Most fans outside of Houston know who Lance McCullers is, despite the fact that they likely would not define him as an “ace.” He’s a well-known starter despite having pitched fewer than 300 innings his entire career. People likely know the name, but underestimate his current and future value. Still just 23, McCullers’ came into the league as a rookie in 2015. He started 22 games and was an integral part of the Astros success in a season in which Houston made it to the ALDS but lost in five games to the team-of-destiny Royals.
Despite some injuries and DL stints, McCullers has been a solid presence for the Astros since that rookie campaign. He’s been overshadowed by Dallas Keuchel, who put up his own career year in 2015, making McCullers often overlooked. While Keuchel has demonstrated he can shut teams down and work long into games, McCullers generally pitches six-or-so innings, and keeps the Astros in games. This type of consistency bring significant value, even though it’s unlikely the bullpen will have a full day off when McCullers takes the hill.
Amidst a 22-inning scoreless streak in the month of May, people are finally starting to pay attention. McCullers earned Pitcher of the Month honors last month and he’s getting his due credit despite being basically the same pitcher he’s been since he joined the Astros.
Over the course of six starts last month, McCullers threw 36 1⁄3 innings (averaging just over six innings per start) and allowed only four earned runs. He threw 22 scoreless innings before yielding three runs in the first two innings in his May 28th start against Baltimore. While he does not go deep into games, he regularly keeps the Astros in nearly every game he pitches, rarely blowing up or giving up more than two or three runs.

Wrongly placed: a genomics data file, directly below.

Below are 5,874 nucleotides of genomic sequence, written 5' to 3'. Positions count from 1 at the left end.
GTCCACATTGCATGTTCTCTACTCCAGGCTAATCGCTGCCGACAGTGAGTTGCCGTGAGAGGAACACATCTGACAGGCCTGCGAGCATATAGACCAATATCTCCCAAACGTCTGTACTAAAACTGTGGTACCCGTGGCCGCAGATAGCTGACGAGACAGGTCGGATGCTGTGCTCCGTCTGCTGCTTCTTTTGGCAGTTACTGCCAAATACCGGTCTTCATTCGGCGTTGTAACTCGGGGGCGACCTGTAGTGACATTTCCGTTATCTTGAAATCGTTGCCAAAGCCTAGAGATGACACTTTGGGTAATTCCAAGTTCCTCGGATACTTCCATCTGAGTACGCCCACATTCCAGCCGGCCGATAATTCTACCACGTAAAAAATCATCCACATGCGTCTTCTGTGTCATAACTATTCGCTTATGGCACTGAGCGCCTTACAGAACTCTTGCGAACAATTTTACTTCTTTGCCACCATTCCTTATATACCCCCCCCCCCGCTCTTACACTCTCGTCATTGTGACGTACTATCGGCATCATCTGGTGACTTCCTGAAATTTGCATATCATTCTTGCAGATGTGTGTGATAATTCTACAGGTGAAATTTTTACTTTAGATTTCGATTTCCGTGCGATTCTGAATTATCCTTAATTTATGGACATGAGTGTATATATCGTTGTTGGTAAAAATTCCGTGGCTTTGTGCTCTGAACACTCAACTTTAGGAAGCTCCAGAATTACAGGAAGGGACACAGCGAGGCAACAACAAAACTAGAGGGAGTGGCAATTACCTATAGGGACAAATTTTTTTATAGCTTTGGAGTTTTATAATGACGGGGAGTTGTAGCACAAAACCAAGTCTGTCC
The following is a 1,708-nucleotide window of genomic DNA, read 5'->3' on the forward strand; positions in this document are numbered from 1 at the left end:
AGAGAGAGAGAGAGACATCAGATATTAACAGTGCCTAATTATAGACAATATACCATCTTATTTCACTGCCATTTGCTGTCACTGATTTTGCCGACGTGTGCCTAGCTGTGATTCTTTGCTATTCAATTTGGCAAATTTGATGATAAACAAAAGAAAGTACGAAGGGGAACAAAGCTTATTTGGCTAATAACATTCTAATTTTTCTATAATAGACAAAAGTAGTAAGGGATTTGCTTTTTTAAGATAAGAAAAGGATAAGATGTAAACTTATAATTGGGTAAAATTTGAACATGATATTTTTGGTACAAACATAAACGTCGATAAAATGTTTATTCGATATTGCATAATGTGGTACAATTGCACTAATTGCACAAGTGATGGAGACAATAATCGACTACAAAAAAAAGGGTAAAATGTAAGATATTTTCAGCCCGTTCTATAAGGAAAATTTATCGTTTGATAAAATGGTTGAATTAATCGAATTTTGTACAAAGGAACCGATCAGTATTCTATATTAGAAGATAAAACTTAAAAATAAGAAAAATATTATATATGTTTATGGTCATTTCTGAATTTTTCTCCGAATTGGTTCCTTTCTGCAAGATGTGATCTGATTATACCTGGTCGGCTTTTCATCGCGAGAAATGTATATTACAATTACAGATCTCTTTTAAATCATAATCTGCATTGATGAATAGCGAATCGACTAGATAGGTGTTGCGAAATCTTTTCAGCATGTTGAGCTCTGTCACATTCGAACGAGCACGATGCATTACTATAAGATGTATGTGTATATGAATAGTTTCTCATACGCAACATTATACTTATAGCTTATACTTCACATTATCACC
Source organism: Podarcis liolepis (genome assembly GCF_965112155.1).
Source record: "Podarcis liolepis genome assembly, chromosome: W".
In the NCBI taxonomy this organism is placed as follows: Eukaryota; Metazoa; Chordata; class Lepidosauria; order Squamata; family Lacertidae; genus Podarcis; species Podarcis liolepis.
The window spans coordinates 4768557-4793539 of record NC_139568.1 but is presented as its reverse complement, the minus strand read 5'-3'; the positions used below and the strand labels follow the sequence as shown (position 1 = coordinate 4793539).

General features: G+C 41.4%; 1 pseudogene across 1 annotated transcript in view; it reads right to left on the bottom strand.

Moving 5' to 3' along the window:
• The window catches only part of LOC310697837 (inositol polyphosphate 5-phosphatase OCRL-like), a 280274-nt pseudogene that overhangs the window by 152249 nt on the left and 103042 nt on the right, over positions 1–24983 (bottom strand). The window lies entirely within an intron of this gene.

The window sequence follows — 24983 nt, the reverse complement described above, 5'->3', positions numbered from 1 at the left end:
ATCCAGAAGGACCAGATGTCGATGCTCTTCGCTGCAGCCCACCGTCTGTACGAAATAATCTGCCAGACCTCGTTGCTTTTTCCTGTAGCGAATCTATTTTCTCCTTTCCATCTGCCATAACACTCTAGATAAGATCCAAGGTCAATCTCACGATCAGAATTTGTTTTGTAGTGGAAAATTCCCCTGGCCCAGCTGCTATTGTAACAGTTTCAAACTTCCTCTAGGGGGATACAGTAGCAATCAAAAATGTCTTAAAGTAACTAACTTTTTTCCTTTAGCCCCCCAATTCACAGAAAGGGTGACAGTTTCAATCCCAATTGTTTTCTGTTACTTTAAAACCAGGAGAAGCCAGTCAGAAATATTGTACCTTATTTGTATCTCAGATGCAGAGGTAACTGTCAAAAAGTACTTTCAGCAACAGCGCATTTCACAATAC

In 70 total innings this season, he is striking out 28.2 percent of batters, which is very much in line with his career number of 27.3. He’s walking far fewer batters compared to last season, down to 7.3 percent of hitters compared to nearly 13 percent in 2016. One of the major changes is his .383 BABIP in 2016 falling nearly .100 points to a much more reasonable and expected .287.
Last season McCullers posted a decent fWAR of 2.1 over the course of 81 innings, meaning over the course of a full season’s worth of innings, we can project he would have posted somewhere around five wins. He is on a similar trajectory this season, having already posted 1.8 wins in only two months.
McCullers relies mostly on his curveball, which he throws a little less than half the time. Last year, hitters offered up swings at the second-highest rate of any pitcher in the game. While he supplemented the 48 percent usage of the curveball with a four-seamer (41 percent) and the rare changeup (7.5 percent), this season he is balancing out his curve with a two-seamer, rather than a four-seamer. The consistent effectiveness of the curveball is remarkable. He ranked seventh in the Majors in whiffs per swing last year, and he ranks seventh again thus far this year. Hitters are making significantly less contact on his changeup this year compared to last year (37 percent to 21 percent).
At only 23 years of age, McCullers still has plenty of improvement ahead of him. But already, he is consistent enough, and good enough, to experiment with quirky pitch selections for a team that is running away with the division. As he refines his ancillary stuff, while remaining effective with his curveball, McCullers will remain an important piece of the Astros rotation. He’ll likely be getting the call in the ALDS this October, when fans from all over the country can appreciate what he’s done for the last couple years.
Steven Martano is an Editor at Beyond the Box Score, a Contributing Prospect Writer for the Colorado Rockies at Purple Row, and a contributing writer for The Hardball Times. You can follow him on Twitter at @SMartano.